Kylie Minogue

Indeed, total wasted moment that. Especially as was out after Ultimate Kylie, instead of being the other way around like it should have been.

If they had released "I Believe in You" as a single in the week that Ultimate Kylie did come out, they'd have just needed to sell 30,000 copies to beat Girls Aloud, whose CIN-charity single and #1 "I'll Stand By You" was crashing in sales and almost fell behind Destiny's Child's "Lose My Breath" (which that week's issue of Music Week tells us was the longest time at that point a song had been stuck at #2 since "The Loco-motion", incidentally)

Two weeks after Ultimate Kylie hit retail, "I Believe In You", debuted at #2, behind Band Aid's second week at #1, with 39,000 sales. Absolutely robbed.
 
Last edited:
So how did Boombox get unearthed actually? Pretty random for a demo from the previous era to be used in conjunction with Can't Get You Out Of My Head for a tour performance.
 
If they had released "I Believe in You" as a single in the week that Ultimate Kylie did come out, they'd have just needed to sell 30,000 copies to beat Girls Aloud, whose CIN-charity single and #1 "I'll Stand By You" was crashing in sales and almost fell behind Destiny's Child's "Lose My Breath" (which that week's issue of Music Week tells us was the longest time at that point a song had been stuck at #2 since "The Loco-motion", incidentally)

Two weeks after Ultimate Kylie hit retail, "I Believe In You", debuted at #2, behind Band Aid's second week at #1, with 39,000 sales. Absolutely robbed.
Love pop facts like these. Interesting that it really could have been #1 if moved earlier release date wise.
 
he / him
I Believe In You could have been a number one if they released it more strategically. That one is the number 1 that got away.
I guess that the logic was that it was more important to sell more copies of Ultimate Kylie than it was to have a hit single. If the biggest selling point of a Greatest Hits collection is its two new songs, keeping the two new songs exclusively on the album to shift more copies makes sense, imo.
 
I guess that the logic was that it was more important to sell more copies of Ultimate Kylie than it was to have a hit single. If the biggest selling point of a Greatest Hits collection is its two new songs, keeping the two new songs exclusively on the album to shift more copies makes sense, imo.

Then everyone else would have released their Greatest Hits singles afterwards as well. This one was probably the first time I'd seen that happening and I can't really think of any other examples, at least prior to the digital era, when GH's became obsolete for about 5 years and then the streaming era, when they bounced back and became the easisest way to rig the album chart for platinum discs.

I outlined this not long ago, but my theory is that Parlophone had seen "Slow" be a low-selling #1, Body Language had underperformed, and they thought that either Destiny's Child or Girls Aloud would beat them, so they could save face by releasing it afterwards and then claim that they knew they wouldn't be #1 anyway because of Band Aid. We all know that Ultimate Kylie was the answer to fix a pop emergency courtesy of the course-correction department of EMI.
 
Yep, it all started of so great and then slowly but surely went down hill. Not in the music itself of course.

It really was getting concerning music wise though.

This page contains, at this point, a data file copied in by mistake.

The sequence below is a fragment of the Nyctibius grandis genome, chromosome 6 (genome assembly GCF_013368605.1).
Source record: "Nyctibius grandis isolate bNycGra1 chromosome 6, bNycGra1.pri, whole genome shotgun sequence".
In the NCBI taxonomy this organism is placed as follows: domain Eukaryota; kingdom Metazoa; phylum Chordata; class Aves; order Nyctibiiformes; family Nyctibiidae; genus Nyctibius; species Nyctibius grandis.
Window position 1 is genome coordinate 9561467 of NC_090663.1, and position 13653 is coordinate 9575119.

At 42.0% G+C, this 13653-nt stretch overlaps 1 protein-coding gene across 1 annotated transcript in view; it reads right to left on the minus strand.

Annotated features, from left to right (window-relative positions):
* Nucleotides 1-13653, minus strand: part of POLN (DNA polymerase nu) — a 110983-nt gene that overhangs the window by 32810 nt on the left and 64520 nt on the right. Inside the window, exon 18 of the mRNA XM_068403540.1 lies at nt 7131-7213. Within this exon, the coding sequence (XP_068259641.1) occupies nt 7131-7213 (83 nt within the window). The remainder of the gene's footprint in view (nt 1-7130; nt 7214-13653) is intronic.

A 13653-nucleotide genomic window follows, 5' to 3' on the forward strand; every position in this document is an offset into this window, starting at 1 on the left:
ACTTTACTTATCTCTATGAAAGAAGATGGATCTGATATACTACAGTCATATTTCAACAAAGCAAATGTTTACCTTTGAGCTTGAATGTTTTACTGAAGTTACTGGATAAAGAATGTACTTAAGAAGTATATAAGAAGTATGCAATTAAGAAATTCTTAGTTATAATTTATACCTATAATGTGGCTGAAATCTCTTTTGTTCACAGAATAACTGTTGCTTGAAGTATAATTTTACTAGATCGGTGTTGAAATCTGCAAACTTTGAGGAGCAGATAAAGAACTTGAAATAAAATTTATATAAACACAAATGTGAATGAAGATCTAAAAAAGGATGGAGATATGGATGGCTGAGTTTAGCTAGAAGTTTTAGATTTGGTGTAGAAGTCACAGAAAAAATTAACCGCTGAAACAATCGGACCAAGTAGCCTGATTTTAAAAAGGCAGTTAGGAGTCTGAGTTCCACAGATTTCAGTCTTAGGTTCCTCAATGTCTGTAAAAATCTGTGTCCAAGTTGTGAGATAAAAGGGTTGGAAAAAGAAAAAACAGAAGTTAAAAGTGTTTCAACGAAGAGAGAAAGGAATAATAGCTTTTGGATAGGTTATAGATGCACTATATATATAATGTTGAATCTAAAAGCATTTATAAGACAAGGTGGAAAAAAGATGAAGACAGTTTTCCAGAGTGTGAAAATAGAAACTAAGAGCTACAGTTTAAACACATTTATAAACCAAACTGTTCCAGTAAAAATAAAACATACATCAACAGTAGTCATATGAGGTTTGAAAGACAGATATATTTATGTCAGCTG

Beautiful came up on my Spotify shuffle. That’s got to be her worst song for me.

I can’t believe that was even considered for a single, let alone made the album.
 
Something I never quite understood (and am irked by) was "Body Language" being released early. I believe it was brought forward because Robbie Williams was not going to meet his album deadline for Q4 2003 and Parlophone wanted to ensure they had a big release for Q4.

If true, it's unfair that Kylie had to deliver because Robbie couldn't. Plus Parlophone being greedy and (partly) setting Kylie for failure.

I am actually quite fond have "Body Language" but agree the first half is significantly stronger than the second half. Perhaps the additional time would have helped ensure the entire album was strong.
 
Something I never quite understood (and am irked by) was "Body Language" being released early. I believe it was brought forward because Robbie Williams was not going to meet his album deadline for Q4 2003 and Parlophone wanted to ensure they had a big release for Q4.

If true, it's unfair that Kylie had to deliver because Robbie couldn't. Plus Parlophone being greedy and (partly) setting Kylie for failure.

I am actually quite fond have "Body Language" but agree the first half is significantly stronger than the second half. Perhaps the additional time would have helped ensure the entire album was strong.
Yeah, it kinda sucks that she was forced to release it. If I recall correctly, Kylie had just decided that the album was going to be an 80s throwback record when they told her she needed to release it during Q4. Had she had more time to record, I imagine we’d have gotten more songs in the vein of Slow.
 
Body Language, certainly does rank highly up in my Kylie albums. But yes, the later half does let the side down can't deny that. Someday and I Feel For You especially so.
 
he / him
When 'Sexy Love' started being pushed as a promo single in Australia I was worried.
They were literally throwing everything at the wall at that point to see what stuck. I'd actually forgotten that it received its own little promo campaign and wasn't just released to radio.





I guess that the logic was "The general public liked "Wow," so I guess they'll like "Sexy Love.""
 
Top